The public option would cause premiums for private insurance to skyrocket because of underpayment by government insurance compared with costs for services … A single-payer option is not a moderate, compromise proposal. Its inevitable consequence is the death of affordable private insurance. Even Democratic presidential candidates calling for “a public option” openly admitted in the recent debate that it would inevitably lead to a single-payer-dominated system … Massive taxation would be needed to expand Medicare, whether optionally or not.
And in a story headlined “How a Medicare Buy-In or Public Option Could Threaten Obamacare,” The New York Times reports that the public option “could also lead to a 10 percent increase in premiums for the remaining pool of insured people.” The Times adds:
More younger people with expensive medical conditions have enrolled than insurers expected, and insurers would have to increase premiums to cover their costs, Mr. Haltmeyer said. Tricia Neuman, a senior vice president at the Kaiser Family Foundation, which studies insurance markets, said a government buy-in that attracted older Americans could indeed raise premiums for those who remained in the A.C.A. markets, especially if those consumers had high medical costs … Dr. David Blumenthal, the president of the Commonwealth Fund, a foundation that funds health care research, said a government plan that attracted people with expensive conditions could prove costly. “You might, as a taxpayer, become concerned that they would be more like high-risk pools,” he said.
A study by KNG Consulting found that “[f]or hospitals, the introduction of a public plan that reimburses providers using Medicare rates would compound financial stresses they are already facing, potentially impacting access to care and provider quality,” while an earlier study by Navigant found that government insurance systems such as “buy-in” or “public option” could force hospitals to limit the care they provide, produce significant “layoffs” and “potentially force the closure of essential hospitals.”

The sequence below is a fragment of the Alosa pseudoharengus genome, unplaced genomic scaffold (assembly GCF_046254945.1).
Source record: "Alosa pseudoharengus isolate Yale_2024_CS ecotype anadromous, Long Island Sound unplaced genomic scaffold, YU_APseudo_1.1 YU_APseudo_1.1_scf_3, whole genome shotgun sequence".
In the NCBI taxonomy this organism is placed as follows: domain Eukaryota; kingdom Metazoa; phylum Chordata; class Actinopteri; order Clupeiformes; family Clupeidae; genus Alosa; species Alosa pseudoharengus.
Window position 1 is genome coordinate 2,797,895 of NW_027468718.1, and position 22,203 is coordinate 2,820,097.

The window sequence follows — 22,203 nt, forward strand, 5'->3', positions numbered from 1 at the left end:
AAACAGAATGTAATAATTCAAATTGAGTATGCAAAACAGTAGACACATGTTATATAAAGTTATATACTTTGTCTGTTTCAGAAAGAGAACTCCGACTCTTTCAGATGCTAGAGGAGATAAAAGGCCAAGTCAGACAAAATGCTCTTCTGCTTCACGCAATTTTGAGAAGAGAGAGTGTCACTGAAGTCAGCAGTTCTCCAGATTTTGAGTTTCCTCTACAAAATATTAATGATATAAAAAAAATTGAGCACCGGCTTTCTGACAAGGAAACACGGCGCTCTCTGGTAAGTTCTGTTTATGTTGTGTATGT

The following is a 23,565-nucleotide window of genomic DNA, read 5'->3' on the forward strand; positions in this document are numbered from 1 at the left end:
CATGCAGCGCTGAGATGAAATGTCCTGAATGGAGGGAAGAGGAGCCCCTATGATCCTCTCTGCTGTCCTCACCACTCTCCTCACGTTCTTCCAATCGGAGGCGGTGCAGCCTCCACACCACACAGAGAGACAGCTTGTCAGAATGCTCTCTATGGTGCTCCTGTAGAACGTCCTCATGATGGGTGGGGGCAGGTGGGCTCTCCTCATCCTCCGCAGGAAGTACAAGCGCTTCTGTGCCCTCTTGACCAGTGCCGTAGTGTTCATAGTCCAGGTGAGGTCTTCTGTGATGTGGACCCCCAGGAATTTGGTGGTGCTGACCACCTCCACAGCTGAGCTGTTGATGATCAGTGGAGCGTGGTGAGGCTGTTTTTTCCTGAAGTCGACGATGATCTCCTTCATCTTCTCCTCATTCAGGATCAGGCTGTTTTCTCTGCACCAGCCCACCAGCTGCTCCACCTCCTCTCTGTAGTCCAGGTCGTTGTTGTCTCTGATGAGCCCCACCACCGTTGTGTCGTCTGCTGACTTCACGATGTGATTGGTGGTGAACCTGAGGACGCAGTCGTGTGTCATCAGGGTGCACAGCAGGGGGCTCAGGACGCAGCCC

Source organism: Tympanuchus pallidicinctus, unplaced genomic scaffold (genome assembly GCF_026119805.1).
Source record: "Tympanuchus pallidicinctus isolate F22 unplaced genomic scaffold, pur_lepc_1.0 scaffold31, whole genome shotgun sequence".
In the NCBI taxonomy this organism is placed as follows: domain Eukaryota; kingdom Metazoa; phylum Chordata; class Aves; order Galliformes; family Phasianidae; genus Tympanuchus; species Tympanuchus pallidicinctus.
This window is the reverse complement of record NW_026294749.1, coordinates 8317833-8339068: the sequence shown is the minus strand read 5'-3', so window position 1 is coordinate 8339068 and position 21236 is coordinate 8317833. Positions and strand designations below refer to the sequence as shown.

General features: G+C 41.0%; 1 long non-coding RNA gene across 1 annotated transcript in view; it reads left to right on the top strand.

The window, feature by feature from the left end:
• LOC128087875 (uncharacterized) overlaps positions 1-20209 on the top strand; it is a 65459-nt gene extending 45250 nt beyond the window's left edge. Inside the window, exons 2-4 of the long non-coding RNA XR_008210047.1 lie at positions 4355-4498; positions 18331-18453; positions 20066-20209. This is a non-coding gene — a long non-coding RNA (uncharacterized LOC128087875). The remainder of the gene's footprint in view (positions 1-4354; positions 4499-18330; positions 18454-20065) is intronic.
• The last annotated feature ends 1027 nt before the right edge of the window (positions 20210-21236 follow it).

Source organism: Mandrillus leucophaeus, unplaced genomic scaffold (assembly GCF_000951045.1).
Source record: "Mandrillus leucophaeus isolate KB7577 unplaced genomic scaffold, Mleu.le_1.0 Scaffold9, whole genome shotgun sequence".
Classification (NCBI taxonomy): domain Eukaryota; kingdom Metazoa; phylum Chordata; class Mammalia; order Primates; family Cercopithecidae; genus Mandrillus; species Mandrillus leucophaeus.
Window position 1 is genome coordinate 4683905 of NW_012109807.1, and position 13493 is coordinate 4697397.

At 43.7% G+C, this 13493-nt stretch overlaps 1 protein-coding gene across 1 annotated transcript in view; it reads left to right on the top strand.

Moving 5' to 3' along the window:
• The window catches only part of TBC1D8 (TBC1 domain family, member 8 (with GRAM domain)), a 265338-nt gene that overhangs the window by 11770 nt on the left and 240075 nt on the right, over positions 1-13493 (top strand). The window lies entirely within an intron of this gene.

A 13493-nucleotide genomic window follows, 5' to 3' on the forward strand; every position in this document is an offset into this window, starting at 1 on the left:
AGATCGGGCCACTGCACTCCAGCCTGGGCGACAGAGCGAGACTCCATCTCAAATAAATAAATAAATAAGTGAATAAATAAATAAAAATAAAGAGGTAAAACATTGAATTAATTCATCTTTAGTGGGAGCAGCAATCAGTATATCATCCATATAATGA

A flash poll conducted by Forbes Tate Partners on behalf of the Partnership for America’s Health Care Future reveals that voters prioritize improving our current health care system over offering a new government insurance system, often referred to as the “public option.”
- The poll also finds that voters across party lines prefer a presidential candidate focused on making those improvements over one who wants to expand government insurance systems, and majorities “believe that negative outcomes, such as increased taxes and fewer employer-based options, are more likely to occur than positive ones if a government health care program that people could choose were put into place – and most believe it would be unlikely to improve their health care or that of their family.”
And Voter Vitals – a new quarterly tracking poll conducted nationwide and in 2020 battleground states – finds that “a clear majority of voters nationwide are primed to reject new government-run systems that will cost voters more to expand coverage like Medicare for All, the public option, and Medicare buy-in. Most voters want candidates to lower costs, build on what’s working and fix what’s broken – not start over.”